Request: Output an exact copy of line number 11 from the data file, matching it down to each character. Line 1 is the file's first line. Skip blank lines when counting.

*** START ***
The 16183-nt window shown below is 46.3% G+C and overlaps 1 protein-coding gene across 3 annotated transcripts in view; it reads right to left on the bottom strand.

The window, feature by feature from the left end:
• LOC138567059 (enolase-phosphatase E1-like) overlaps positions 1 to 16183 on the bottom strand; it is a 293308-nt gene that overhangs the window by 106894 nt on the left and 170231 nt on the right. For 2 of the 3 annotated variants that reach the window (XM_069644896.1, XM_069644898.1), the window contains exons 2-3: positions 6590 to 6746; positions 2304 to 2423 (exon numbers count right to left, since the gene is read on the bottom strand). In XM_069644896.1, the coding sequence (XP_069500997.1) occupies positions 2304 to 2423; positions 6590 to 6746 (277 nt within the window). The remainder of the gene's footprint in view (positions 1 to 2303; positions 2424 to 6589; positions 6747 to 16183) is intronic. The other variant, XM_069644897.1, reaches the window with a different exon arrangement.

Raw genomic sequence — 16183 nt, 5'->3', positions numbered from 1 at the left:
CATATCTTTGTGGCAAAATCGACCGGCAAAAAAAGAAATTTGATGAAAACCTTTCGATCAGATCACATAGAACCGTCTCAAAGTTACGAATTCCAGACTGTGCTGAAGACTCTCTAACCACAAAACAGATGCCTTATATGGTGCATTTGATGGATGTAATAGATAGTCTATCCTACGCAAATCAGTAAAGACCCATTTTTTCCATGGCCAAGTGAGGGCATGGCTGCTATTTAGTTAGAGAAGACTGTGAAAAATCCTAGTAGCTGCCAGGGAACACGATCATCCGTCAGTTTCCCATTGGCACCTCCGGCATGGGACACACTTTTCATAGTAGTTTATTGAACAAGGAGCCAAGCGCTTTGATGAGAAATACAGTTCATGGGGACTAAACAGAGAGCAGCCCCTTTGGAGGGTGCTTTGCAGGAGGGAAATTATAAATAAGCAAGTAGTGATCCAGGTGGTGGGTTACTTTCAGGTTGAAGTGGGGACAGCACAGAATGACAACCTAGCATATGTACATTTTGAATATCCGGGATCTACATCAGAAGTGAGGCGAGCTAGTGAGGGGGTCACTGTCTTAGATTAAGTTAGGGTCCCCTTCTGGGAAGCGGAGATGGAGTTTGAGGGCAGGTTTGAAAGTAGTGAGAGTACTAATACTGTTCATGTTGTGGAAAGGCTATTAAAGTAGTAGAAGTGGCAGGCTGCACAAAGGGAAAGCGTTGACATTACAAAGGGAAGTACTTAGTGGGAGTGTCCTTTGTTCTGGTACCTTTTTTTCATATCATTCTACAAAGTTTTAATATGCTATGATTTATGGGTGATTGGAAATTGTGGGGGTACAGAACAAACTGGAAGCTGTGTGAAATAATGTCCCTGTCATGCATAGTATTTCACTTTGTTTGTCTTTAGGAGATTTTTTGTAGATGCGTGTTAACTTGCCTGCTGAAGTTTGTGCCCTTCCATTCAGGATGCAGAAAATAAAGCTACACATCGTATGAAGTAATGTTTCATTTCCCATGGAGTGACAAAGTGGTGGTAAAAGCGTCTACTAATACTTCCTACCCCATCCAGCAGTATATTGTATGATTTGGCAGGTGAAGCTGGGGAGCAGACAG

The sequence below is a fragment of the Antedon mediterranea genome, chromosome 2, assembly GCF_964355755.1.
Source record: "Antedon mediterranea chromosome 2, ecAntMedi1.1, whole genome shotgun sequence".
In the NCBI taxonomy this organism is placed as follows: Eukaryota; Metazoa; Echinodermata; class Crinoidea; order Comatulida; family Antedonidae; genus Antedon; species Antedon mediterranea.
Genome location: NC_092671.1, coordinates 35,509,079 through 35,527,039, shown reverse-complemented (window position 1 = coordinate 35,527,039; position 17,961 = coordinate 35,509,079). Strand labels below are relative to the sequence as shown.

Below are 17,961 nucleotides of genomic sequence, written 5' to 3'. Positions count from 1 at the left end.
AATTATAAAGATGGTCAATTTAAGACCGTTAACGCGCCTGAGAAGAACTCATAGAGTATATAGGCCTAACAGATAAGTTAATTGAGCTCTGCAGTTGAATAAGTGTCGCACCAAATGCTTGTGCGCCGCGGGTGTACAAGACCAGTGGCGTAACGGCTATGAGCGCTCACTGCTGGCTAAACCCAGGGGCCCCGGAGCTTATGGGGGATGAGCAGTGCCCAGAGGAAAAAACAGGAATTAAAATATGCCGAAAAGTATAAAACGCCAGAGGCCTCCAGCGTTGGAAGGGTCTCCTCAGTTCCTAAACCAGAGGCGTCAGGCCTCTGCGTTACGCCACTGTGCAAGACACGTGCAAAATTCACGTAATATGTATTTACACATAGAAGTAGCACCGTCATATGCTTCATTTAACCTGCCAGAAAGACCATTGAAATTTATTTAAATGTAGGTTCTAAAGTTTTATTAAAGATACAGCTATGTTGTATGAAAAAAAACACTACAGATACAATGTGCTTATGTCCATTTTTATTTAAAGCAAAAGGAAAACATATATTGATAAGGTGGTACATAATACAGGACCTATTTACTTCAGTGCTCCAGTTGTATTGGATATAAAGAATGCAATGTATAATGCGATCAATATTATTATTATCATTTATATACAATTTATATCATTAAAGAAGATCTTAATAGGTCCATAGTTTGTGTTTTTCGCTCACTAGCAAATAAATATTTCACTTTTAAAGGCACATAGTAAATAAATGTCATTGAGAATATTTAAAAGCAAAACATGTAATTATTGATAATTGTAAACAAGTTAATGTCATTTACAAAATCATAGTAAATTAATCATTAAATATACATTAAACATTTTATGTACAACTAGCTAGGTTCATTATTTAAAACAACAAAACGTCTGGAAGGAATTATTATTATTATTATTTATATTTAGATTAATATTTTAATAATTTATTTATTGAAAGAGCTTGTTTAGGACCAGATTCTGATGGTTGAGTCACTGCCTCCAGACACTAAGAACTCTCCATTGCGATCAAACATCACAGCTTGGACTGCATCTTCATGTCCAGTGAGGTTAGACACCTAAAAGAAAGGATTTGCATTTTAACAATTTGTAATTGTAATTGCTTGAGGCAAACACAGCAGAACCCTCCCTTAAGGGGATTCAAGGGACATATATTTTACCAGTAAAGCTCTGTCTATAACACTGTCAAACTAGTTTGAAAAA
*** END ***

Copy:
AATTATAAAGATGGTCAATTTAAGACCGTTAACGCGCCTGAGAAGAACTCATAGAGTATATAGGCCTAACAGATAAGTTAATTGAGCTCTGCAGTTGAATAAGTGTCGCACCAAATGCTTGTGCGCCGCGGGTGTACAAGACCAGTGGCGTAACGGCTATGAGCGCTCACTGCTGGCTAAACCCAGGGGCCCCGGAGCTTATGGGGGATGAGCAGTGCCCAGAGGAAAAAACAGGAATTAAAATATGCCGAAAAGTATAAAACGCCAGAGGCCTCCAGCGTTGGAAGGGTCTCCTCAGTTCCTAAACCAGAGGCGTCAGGCCTCTGCGTTACGCCACTGTGCAAGACACGTGCAAAATTCACGTAATATGTATTTACACATAGAAGTAGCACCGTCATATGCTTCATTTAACCTGCCAGAAAGACCATTGAAATTTATTTAAATGTAGGTTCTAAAGTTTTATTAAAGATACAGCTATGTTGTATGAAAAAAAACACTACAGATACAATGTGCTTATGTCCATTTTTATTTAAAGCAAAAGGAAAACATATATTGATAAGGTGGTACATAATACAGGACCTATTTACTTCAGTGCTCCAGTTGTATTGGATATAAAGAATGCAATGTATAATGCGATCAATATTATTATTATCATTTATATACAATTTATATCATTAAAGAAGATCTTAATAGGTCCATAGTTTGTGTTTTTCGCTCACTAGCAAATAAATATTTCACTTTTAAAGGCACATAGTAAATAAATGTCATTGAGAATATTTAAAAGCAAAACATGTAATTATTGATAATTGTAAACAAGTTAATGTCATTTACAAAATCATAGTAAATTAATCATTAAATATACATTAAACATTTTATGTACAACTAGCTAGGTTCATTATTTAAAACAACAAAACGTCTGGAAGGAATTATTATTATTATTATTTATATTTAGATTAATATTTTAATAATTTATTTATTGAAAGAGCTTGTTTAGGACCAGATTCTGATGGTTGAGTCACTGCCTCCAGACACTAAGAACTCTCCATTGCGATCAAACATCACAGCTTGGACTGCATCTTCATGTCCAGTGAGGTTAGACACCTAAAAGAAAGGATTTGCATTTTAACAATTTGTAATTGTAATTGCTTGAGGCAAACACAGCAGAACCCTCCCTTAAGGGGATTCAAGGGACATATATTTTACCAGTAAAGCTCTGTCTATAACACTGTCAAACTAGTTTGAAAAA